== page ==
|MadSci Network: Computer Science|
I'm going to answer your questions out of order. First, let me address the "big picture" question about the future of wireless:
Your concern about the extraordinary bandwidth requirements of a universal Internet are accurate, albeit somewhat vague. Artificial intelligence (AI) and virtual reality (VR) are still very much in their infancy and at least two or three decades away from commercial maturity and everyday use. No one can say with any degree of certainty what the exact infrastructure requirements of a Gibsonesque "cyberspace" will be.
But consider how much you really want the network to do. Does it make sense to send lots of data around when you could replicate it locally and do periodic updates, as some offline web browsers do? And how much data do you really need to send across the network? A well-designed application will not overtax the network, regardless of the available bandwidth. The likely scenario is that online AI and VR applications will become more sophisticated as the network grows, much as the World Wide Web has grown over time.
To my knowledge, nobody claims that wireless telecommunications will completely replace wired communications at any point in our future. If we confine our discussion to the planet Earth, wired communication systems will always be more robust than wireless. Compare the picture quality of cable TV to broadcast TV, for example. Wireless is essentially limited to line-of-sight transmission method and susceptible to open-air interference, of which there is more and more every day. There will be applications where wireless is preferred, and other applications where wired is preferred.
It's the same principle as physical transportation-- you use the transit method most suited to the distance you need to travel. If you're going to your neighbor's house, you walk instead of driving your car. If you're going from Los Angeles to New York, you take an airplane instead of driving. In the telecommunications world, the carriers are different-- coaxial cable, fiber optic cable, and Earth-orbiting satellites, among others-- but the rationale remains the same. You don't bounce a local telephone call off a satellite because it's faster, cheaper, and more reliable to use the ground wires.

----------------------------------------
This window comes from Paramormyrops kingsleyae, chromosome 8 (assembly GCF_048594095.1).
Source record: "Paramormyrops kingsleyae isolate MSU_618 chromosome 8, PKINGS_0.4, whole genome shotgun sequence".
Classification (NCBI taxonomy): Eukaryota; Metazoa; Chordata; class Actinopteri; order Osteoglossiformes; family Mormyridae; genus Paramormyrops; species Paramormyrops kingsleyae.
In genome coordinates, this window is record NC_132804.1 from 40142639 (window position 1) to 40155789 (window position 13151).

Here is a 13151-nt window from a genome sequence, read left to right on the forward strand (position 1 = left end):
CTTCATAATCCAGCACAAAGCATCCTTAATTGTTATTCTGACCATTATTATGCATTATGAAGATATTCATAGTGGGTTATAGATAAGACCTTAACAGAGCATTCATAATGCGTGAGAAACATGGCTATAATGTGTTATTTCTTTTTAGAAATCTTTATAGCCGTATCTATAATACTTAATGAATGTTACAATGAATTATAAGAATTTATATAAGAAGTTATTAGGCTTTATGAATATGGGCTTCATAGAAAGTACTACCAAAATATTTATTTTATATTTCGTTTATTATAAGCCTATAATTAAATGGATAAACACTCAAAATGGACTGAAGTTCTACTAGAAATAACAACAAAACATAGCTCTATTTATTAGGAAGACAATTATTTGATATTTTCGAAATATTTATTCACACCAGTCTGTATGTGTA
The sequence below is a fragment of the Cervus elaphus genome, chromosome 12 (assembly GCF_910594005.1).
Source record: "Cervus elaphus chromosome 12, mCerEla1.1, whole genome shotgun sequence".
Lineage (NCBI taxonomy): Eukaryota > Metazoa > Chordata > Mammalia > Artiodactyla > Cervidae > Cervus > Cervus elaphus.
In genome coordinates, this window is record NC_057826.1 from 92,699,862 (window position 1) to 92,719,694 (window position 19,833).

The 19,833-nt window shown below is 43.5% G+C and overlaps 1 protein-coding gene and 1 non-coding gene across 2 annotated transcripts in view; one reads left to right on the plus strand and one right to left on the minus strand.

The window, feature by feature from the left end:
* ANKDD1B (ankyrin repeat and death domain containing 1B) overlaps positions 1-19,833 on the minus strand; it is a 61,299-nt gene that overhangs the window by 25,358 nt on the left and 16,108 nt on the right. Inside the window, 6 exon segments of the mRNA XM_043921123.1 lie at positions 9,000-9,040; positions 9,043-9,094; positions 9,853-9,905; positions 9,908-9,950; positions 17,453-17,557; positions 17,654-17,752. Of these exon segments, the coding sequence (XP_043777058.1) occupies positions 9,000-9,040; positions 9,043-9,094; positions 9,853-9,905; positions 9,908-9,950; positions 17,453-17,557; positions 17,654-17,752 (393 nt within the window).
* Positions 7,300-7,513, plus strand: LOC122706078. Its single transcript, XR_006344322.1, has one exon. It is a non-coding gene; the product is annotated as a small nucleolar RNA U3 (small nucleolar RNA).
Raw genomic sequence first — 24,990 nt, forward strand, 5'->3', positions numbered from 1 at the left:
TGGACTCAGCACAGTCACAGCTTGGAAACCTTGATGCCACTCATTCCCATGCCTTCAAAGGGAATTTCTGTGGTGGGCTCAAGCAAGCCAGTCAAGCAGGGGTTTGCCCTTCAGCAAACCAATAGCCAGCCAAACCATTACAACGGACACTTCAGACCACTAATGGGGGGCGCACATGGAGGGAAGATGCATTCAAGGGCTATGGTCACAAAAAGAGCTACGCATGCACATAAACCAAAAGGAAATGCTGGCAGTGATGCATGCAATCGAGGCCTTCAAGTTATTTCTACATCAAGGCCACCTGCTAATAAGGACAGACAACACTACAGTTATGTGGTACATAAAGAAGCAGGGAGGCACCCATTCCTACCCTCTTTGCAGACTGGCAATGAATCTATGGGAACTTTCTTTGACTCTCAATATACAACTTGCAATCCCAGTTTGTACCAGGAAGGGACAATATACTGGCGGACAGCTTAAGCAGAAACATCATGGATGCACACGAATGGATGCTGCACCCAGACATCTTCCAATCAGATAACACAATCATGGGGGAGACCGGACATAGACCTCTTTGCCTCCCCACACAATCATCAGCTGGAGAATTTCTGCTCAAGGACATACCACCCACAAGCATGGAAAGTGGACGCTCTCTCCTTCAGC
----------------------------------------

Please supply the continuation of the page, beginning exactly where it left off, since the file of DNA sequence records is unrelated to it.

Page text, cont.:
Unless an epochal technology breakthrough occurs, the network of the future will be a combination of wired and wireless.
And now to your specific concerns about wireless technology:
Assuming that our discussion is limited to electromagnetic signals, no mode of wireless communication can ever be interference-free. Because you have no control over the medium through which your signal travels, you can't prevent interaction with other signals. If the environment changes (e.g., bad weather, walking into a building), your signal is affected.
Think about sunlight, the wireless signal that the Sun continuously transmits to the Earth. If something moves between you (the Earth) and the transmission source (the Sun), it interferes with that signal by blocking it, and without removing the obstacle, there's no foolproof way to recover the original signal. The best you can do is to use digital encoding to detect when a transmission has been tampered with.
The problem of cellular and cordless phones interfering with each other is well documented. Digital signalling methods are helping to alleviate this, since better error checking and correction are possible, and also offer greater security. In fact, engineering will provide near-term solutions to almost all these problems. And who knows what new technology might appear in the future?
But there is one problem which can't be engineered away. As a recent paper from the University of Zurich's Department of Computer Science says: "true global communications rely on global communications standards." The greatest technology in the world is worthless if no one can use it.
Hope this helps!
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